The Great CIO Debate

Is the role of the CIO to be an innovator or a custodian? Two leading CIOs share advice on how to become the innovation champion in your company.

Eric Lundquist, VP & Editorial Analyst for InformationWeek Business Technology Network

October 8, 2012

4 Min Read

10 CIOs: Career Decisions I'd Do Over

10 CIOs: Career Decisions I'd Do Over

10 CIOs: Career Decisions I'd Do Over (click image for larger view and for slideshow)

No, not the one that took place in Denver. I'm talking about the great CIO debate. Is the role of the CIO to be an innovator or a custodian of the IT infrastructure? While the desire is be the champion of innovation, the reality is that CIOs and the IT department are often measured and paid for, as they say, "doing more with less."

This conundrum between what tech execs want to be and where they find themselves on the org chart was reinforced to me during a couple of days at the Interop show in New York. I was fortunate to be doing onstage interviews with two CIOs who are firmly in the innovative camp. Arthur Tisi, CIO of Fairway Markets, and Greg Smith, CIO of Pew Charitable Trusts, both "get it" when it comes to expressing the urgency CIOs need to feel as mobile, social, big data, and the oft-mentioned cloud computing agendas unfold in their companies and their competitor's companies. Becoming complacent as budget dollars wander off into other departments, waiting for technology to settle down before acting, or taking refuge in spreadsheets and internal committee meetings is a career limiting (maybe ending) attitude.

[ More to think about. Read Why Business Doesn't Look To IT For Innovation. ]

But even Arthur Tisi (who also did a stint as CIO at the Metropolitan Museum of Art and has produced music with some of the icons of rock) said keeping the lights on is one of the required tasks of the CIO. Fortunately, as Greg Smith noted, technologies such as cloud computing (in all its forms of private, hybrid and public) is making that infrastructure management easier. As MIT Professor Erik Brynjolfsson pointed out during the recent InformationWeek 500 conference, the inexorable rise in processing power for microchips may soon make such futuristic ideas as self-healing and self-managing systems a reality. The trick for CIOs is to lead the way in breaking the back of the typical 80% of the tech budget that goes into system maintenance and use those dollars for the really important projects.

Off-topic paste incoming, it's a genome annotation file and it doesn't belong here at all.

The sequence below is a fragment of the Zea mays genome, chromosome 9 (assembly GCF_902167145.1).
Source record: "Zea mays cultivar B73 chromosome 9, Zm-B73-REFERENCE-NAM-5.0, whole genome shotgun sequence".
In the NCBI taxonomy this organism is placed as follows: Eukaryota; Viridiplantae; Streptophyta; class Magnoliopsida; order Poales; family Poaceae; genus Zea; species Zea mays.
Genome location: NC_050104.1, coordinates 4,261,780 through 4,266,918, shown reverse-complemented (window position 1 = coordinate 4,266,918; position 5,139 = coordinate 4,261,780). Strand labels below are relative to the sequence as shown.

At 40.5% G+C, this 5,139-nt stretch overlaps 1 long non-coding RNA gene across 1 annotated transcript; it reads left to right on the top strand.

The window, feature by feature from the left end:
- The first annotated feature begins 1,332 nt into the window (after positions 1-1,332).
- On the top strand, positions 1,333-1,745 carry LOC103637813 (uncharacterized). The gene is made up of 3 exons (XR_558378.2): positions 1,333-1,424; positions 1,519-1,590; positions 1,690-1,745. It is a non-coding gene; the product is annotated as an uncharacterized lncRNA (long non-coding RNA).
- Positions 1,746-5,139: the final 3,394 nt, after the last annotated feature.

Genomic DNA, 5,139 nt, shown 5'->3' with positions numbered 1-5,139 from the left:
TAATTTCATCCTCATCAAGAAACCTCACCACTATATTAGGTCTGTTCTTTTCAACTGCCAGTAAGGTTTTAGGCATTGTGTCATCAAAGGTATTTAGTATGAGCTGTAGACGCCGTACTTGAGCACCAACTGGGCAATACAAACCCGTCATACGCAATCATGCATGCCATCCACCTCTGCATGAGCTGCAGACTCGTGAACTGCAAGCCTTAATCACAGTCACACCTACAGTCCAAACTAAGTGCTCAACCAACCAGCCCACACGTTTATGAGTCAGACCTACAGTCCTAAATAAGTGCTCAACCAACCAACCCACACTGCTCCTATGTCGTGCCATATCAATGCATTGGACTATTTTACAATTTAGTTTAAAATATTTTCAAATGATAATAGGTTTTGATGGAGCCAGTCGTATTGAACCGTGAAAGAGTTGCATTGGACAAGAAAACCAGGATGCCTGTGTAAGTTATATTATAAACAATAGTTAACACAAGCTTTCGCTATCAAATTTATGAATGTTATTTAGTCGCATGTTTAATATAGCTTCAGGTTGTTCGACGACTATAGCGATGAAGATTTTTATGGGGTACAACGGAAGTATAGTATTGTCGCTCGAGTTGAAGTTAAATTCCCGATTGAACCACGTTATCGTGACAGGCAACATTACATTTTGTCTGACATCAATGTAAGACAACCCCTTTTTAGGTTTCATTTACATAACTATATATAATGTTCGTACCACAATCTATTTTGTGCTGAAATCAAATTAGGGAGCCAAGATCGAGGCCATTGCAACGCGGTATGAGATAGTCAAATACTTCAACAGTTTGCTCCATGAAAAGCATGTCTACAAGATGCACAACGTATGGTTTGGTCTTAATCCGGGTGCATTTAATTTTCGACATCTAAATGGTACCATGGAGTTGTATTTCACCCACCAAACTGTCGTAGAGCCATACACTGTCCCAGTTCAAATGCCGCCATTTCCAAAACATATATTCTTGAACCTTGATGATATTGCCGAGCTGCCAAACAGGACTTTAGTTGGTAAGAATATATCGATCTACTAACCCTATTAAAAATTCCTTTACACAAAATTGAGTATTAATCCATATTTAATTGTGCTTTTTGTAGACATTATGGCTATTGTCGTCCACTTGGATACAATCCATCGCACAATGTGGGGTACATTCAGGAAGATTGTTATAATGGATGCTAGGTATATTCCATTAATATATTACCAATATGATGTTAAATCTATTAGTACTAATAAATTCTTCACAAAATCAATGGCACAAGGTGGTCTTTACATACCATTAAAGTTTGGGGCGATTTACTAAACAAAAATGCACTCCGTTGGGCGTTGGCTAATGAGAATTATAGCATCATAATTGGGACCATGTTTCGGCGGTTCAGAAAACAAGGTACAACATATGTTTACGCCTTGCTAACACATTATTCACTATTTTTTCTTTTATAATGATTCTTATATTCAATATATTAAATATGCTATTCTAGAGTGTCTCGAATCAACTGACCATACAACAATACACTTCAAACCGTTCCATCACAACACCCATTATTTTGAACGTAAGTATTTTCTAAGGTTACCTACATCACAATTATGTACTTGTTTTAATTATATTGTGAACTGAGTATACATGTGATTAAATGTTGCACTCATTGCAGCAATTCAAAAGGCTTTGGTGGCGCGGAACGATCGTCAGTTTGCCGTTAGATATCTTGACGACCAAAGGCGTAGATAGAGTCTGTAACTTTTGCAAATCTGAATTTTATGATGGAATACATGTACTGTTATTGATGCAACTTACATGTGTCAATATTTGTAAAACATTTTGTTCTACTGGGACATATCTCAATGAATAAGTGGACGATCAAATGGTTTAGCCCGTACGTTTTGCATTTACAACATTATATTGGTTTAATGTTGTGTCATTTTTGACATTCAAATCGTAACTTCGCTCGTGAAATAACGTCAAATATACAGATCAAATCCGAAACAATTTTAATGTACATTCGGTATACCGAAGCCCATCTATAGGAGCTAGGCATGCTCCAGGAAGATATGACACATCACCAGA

And what are those projects? Smith puts mobility at the top of the list. Thinking mobile first in your organization means a lot more than simply pushing email or standard apps onto mobile devices. Data security in a mobile environment, business applications that are as user friendly and powerful as consumer applications, and rethinking what your company would look like if you were starting it from scratch with mobile as the first priority are all part of the mobile-first strategy.

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Leveraging instead of grousing about the rising power and budget dollars of the CMO should also be at the top of your priority list, argues Tisi. The rise of digital marketing that can analyze, make offers, and engage customers with strong digital ties is changing the economy, companies, and can make the CIO into a company rockstar. The CMO might know what he or she wants to accomplish in the marketing activities, but the CIO can turn those wants into services through the use of business intelligence, big data mining, and digital services that are beyond the CMOs technology grasp.

In the big debate around the future role of the CIO, the best solution may be compromise. Take the needed, but underappreciated and costly activities that are eating up the tech budget and leverage the cloud in all its forms to cut those costs. Take those cost savings and use them to become the innovation champion in your company.

About the Author(s)

Eric  Lundquist

VP & Editorial Analyst for InformationWeek Business Technology Network

Eric Lundquist,
VP and Editorial Analyst, InformationWeek
[email protected]

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